Writing about a writer’s block is better than not writing at all
For nearly a week now whenever I try to pen down ( or in this case type) any of my thoughts to form the usual collection of ramblings I find myself thoroughly confused. If I manage to get a single sentence started in the span in which a reasonable man may be able to skin a cat, I find myself rendered unable to bring the collection of words to a closure. It seems so extraordinary that an activity which I have indulged in for so many years seems so difficult, suddenly. Probably it is a lack of inspiration? Nothing to drive the mind to an extent where the transformation of thoughts into writing becomes supremely imperative. Yes that does seem likely, for in the life that I lead although by a practice of indulgence in visual and on line media there is exposure to content generally classified as interesting, the inherent nature is anything but. A matter of perspective no doubt, but the chances of cognitive ignition through daily conversations and sustenance of the flame of curiosity are rather slim.
The most obvious answer to this problem of verbal paralysis would then seem the further delving into matters intriguing and intellectual. Pulling up tomes on Quantum Physics and Hellenic Metaphysics and letting my brain make a pig out of itself. Such remains the desire and yet it is overruled by the need to procure immediate entertainment. The problem of non fiction and generally stimulating content is that it provides a high degree of satisfaction but after a considerable period of attention. While the average You Tube video, TV series and movie offers a reduced dose of mental activity in a much shorter span. That is where the wagon heading towards the town of thought provoking content finds itself heading towards the realm of mild amusement. It is at moments such as these that you find yourself making pledges and resolutions to make a mental diet with a check on binge watching and refraining from things on the telly. While the intent of this exercise is as noble as perhaps its nutritional counterpart, the pitfalls also are similar.
So what do you do when the ink in your pen will not flow as freely as the thoughts that invade your already fatigued mind as you sit yourself on a commode? Promising yourself to write down that very interesting idea you just had as your hands wildly seek the flush and then you find that even your thoughts seem to have disappeared down some odd sink hole as you leave the domain of physical relief. If you look at any philosopher of renown, especially those before the era of the computer and heightened mass communication, you shall find that their methods were not very extra ordinary. Reasonably simple if highly educated men, sitting in the confines of their natural environments and time frames. Their thoughts coming more as declarations rather than theories and being very discrete in nature. The idea of course is to extend or disprove a proposition by a former thinker. Yes some of them did research into human behavior with experiments and long running studies. But a lot of philosophical study is actually acute observation and speculation by some very articulate individuals. So it doesn’t seem inordinate to presume that my thoughts which come to me at the time of menial tasks like bowel movement, drinking tea or walking along a busy road, are inferior in quality and intent to those of the more recognized minds in human civilization. True there must be a difference precipitated by a gap in life experience and general scholarship but the idea of a regular life producing irregular thoughts and ideas which at a later date may seem palatable to society as a whole, is not absurd.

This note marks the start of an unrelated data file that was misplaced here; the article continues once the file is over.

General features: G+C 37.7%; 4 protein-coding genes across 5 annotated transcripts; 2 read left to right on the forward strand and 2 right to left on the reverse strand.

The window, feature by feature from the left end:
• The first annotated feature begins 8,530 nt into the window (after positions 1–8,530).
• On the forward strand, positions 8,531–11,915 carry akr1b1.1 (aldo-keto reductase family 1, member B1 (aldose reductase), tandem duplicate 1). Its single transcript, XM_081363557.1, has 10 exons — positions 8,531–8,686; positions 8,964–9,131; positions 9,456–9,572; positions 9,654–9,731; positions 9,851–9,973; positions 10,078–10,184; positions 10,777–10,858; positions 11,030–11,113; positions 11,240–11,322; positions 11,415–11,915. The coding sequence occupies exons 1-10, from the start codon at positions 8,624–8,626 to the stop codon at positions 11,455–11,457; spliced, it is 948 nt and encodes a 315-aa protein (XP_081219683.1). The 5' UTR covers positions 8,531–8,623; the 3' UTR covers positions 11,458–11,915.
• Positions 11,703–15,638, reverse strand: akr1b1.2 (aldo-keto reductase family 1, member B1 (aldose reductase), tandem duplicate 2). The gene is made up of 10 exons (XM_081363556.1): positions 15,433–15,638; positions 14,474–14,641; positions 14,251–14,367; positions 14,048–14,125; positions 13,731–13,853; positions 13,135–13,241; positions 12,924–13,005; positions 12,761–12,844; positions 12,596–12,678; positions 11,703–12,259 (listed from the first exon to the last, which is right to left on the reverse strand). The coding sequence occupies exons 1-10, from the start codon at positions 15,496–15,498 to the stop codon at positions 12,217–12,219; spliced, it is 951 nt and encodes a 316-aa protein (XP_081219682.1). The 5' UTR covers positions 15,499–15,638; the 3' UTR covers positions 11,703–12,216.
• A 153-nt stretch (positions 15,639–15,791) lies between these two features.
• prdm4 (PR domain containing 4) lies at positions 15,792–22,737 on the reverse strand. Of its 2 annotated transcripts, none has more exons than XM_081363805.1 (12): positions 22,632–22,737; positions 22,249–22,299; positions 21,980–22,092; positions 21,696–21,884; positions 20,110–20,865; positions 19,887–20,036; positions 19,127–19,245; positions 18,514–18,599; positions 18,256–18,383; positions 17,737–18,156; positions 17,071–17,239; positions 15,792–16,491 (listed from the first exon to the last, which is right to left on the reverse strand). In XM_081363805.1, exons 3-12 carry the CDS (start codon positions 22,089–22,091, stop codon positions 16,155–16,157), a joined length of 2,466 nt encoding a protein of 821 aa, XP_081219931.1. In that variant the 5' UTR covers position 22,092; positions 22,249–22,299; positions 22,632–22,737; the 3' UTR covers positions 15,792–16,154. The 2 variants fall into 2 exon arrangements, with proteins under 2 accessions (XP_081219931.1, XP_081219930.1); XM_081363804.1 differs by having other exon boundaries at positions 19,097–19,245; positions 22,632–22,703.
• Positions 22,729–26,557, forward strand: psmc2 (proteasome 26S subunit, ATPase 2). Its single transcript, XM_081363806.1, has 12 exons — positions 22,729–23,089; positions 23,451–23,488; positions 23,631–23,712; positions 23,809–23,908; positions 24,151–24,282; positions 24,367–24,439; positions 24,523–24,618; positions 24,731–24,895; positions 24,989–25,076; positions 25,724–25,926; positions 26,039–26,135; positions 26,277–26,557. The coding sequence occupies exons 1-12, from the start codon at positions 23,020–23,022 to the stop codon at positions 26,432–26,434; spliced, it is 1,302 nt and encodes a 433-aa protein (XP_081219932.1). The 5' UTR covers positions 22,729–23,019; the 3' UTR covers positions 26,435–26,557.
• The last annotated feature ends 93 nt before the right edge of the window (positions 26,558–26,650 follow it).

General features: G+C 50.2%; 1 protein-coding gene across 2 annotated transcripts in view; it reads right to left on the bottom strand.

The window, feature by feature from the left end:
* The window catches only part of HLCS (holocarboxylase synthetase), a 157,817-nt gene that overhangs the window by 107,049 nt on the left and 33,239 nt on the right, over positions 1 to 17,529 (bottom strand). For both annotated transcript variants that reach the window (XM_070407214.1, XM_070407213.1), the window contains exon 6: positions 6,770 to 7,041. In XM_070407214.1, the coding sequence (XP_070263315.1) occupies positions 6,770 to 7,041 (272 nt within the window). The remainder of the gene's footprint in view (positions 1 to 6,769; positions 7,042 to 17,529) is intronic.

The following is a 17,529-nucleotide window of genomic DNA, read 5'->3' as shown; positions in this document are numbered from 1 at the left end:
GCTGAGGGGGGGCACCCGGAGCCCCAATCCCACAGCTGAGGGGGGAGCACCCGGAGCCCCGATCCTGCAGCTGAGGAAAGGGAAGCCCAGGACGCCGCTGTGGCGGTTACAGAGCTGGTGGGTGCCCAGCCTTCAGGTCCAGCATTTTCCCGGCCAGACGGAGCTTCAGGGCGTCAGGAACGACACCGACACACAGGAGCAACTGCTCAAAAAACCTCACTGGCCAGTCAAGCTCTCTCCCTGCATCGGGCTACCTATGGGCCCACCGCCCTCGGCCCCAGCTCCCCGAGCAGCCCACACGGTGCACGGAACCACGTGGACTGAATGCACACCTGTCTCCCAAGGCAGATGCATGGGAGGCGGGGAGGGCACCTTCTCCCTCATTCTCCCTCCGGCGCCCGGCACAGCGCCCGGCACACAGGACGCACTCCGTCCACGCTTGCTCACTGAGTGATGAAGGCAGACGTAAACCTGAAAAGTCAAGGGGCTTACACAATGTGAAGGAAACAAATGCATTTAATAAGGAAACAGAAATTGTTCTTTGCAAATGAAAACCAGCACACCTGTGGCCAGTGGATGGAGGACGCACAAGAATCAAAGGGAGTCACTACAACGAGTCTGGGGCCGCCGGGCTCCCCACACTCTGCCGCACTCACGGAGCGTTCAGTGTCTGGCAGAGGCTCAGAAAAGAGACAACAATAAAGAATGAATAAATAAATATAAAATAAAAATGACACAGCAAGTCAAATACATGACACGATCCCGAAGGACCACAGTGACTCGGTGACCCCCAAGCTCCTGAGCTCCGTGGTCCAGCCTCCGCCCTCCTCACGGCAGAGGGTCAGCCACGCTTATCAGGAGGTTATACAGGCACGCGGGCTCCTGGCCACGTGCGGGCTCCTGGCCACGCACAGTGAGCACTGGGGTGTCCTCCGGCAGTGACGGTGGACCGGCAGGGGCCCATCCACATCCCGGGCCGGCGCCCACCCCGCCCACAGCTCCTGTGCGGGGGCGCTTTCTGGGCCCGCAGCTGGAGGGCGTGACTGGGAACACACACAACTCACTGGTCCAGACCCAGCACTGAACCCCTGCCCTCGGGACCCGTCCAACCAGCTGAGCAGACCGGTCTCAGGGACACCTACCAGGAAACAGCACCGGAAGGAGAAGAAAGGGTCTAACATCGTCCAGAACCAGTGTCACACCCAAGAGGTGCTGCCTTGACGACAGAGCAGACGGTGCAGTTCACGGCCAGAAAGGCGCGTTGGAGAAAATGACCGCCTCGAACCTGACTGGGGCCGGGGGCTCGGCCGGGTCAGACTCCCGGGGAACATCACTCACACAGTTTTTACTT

The problem then of this blockage in verbal discourse that I face today is surely due to the illusion of confusion that my brain is creating to please the half or more of it, that drives the concept of laziness. Surely these lethargy inducing zones are immensely more powerful than anything in the body that produces a desire to defy inertia, of more forms than one, and do something. The mind thus probably can be tricked, with some coercion, into the production of content however mediocre even in times when it is rebellious. The concept of the “Writer’s Block“, perhaps is nothing but a universal recognition of each other’s laziness by authors of diminished activity levels.